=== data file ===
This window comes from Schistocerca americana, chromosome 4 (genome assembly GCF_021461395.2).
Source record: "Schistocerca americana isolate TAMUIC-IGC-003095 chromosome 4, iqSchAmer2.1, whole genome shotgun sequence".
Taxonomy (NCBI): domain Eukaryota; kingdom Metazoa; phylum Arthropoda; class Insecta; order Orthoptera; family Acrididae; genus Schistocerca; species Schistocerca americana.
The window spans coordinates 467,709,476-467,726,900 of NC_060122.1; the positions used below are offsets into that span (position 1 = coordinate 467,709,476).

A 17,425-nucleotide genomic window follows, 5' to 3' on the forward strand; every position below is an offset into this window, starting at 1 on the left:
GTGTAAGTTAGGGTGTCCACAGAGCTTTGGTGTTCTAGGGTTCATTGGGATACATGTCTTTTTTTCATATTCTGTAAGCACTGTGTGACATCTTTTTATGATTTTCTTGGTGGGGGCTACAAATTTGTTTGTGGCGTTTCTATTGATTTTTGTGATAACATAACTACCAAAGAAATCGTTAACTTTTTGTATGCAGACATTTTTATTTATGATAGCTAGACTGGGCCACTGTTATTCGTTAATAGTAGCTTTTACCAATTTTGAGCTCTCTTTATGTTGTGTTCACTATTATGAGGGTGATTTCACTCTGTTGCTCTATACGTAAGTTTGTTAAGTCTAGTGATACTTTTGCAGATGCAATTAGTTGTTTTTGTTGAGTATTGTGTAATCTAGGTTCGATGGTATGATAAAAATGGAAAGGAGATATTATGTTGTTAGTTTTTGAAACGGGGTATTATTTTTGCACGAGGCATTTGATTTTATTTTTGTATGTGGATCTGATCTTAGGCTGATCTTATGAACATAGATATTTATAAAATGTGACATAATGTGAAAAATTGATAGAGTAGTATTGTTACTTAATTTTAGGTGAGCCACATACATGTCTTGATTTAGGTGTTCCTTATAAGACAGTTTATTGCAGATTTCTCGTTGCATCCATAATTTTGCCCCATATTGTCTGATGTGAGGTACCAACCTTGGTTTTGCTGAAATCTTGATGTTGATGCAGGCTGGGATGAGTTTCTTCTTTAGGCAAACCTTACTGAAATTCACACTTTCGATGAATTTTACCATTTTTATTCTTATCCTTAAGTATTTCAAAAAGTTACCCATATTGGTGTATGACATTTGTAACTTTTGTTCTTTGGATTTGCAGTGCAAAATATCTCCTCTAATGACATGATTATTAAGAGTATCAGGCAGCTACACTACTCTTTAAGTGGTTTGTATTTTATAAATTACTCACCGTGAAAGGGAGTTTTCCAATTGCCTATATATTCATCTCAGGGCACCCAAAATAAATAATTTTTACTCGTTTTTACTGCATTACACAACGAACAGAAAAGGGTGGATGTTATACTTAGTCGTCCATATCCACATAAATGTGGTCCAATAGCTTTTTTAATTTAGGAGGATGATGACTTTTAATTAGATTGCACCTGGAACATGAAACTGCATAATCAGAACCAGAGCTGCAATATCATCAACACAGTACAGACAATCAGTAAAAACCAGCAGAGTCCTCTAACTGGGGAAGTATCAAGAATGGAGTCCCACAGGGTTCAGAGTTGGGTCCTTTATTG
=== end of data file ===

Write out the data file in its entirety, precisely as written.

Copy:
This window comes from Schistocerca americana, chromosome 4 (genome assembly GCF_021461395.2).
Source record: "Schistocerca americana isolate TAMUIC-IGC-003095 chromosome 4, iqSchAmer2.1, whole genome shotgun sequence".
Taxonomy (NCBI): domain Eukaryota; kingdom Metazoa; phylum Arthropoda; class Insecta; order Orthoptera; family Acrididae; genus Schistocerca; species Schistocerca americana.
The window spans coordinates 467,709,476-467,726,900 of NC_060122.1; the positions used below are offsets into that span (position 1 = coordinate 467,709,476).

A 17,425-nucleotide genomic window follows, 5' to 3' on the forward strand; every position below is an offset into this window, starting at 1 on the left:
GTGTAAGTTAGGGTGTCCACAGAGCTTTGGTGTTCTAGGGTTCATTGGGATACATGTCTTTTTTTCATATTCTGTAAGCACTGTGTGACATCTTTTTATGATTTTCTTGGTGGGGGCTACAAATTTGTTTGTGGCGTTTCTATTGATTTTTGTGATAACATAACTACCAAAGAAATCGTTAACTTTTTGTATGCAGACATTTTTATTTATGATAGCTAGACTGGGCCACTGTTATTCGTTAATAGTAGCTTTTACCAATTTTGAGCTCTCTTTATGTTGTGTTCACTATTATGAGGGTGATTTCACTCTGTTGCTCTATACGTAAGTTTGTTAAGTCTAGTGATACTTTTGCAGATGCAATTAGTTGTTTTTGTTGAGTATTGTGTAATCTAGGTTCGATGGTATGATAAAAATGGAAAGGAGATATTATGTTGTTAGTTTTTGAAACGGGGTATTATTTTTGCACGAGGCATTTGATTTTATTTTTGTATGTGGATCTGATCTTAGGCTGATCTTATGAACATAGATATTTATAAAATGTGACATAATGTGAAAAATTGATAGAGTAGTATTGTTACTTAATTTTAGGTGAGCCACATACATGTCTTGATTTAGGTGTTCCTTATAAGACAGTTTATTGCAGATTTCTCGTTGCATCCATAATTTTGCCCCATATTGTCTGATGTGAGGTACCAACCTTGGTTTTGCTGAAATCTTGATGTTGATGCAGGCTGGGATGAGTTTCTTCTTTAGGCAAACCTTACTGAAATTCACACTTTCGATGAATTTTACCATTTTTATTCTTATCCTTAAGTATTTCAAAAAGTTACCCATATTGGTGTATGACATTTGTAACTTTTGTTCTTTGGATTTGCAGTGCAAAATATCTCCTCTAATGACATGATTATTAAGAGTATCAGGCAGCTACACTACTCTTTAAGTGGTTTGTATTTTATAAATTACTCACCGTGAAAGGGAGTTTTCCAATTGCCTATATATTCATCTCAGGGCACCCAAAATAAATAATTTTTACTCGTTTTTACTGCATTACACAACGAACAGAAAAGGGTGGATGTTATACTTAGTCGTCCATATCCACATAAATGTGGTCCAATAGCTTTTTTAATTTAGGAGGATGATGACTTTTAATTAGATTGCACCTGGAACATGAAACTGCATAATCAGAACCAGAGCTGCAATATCATCAACACAGTACAGACAATCAGTAAAAACCAGCAGAGTCCTCTAACTGGGGAAGTATCAAGAATGGAGTCCCACAGGGTTCAGAGTTGGGTCCTTTATTG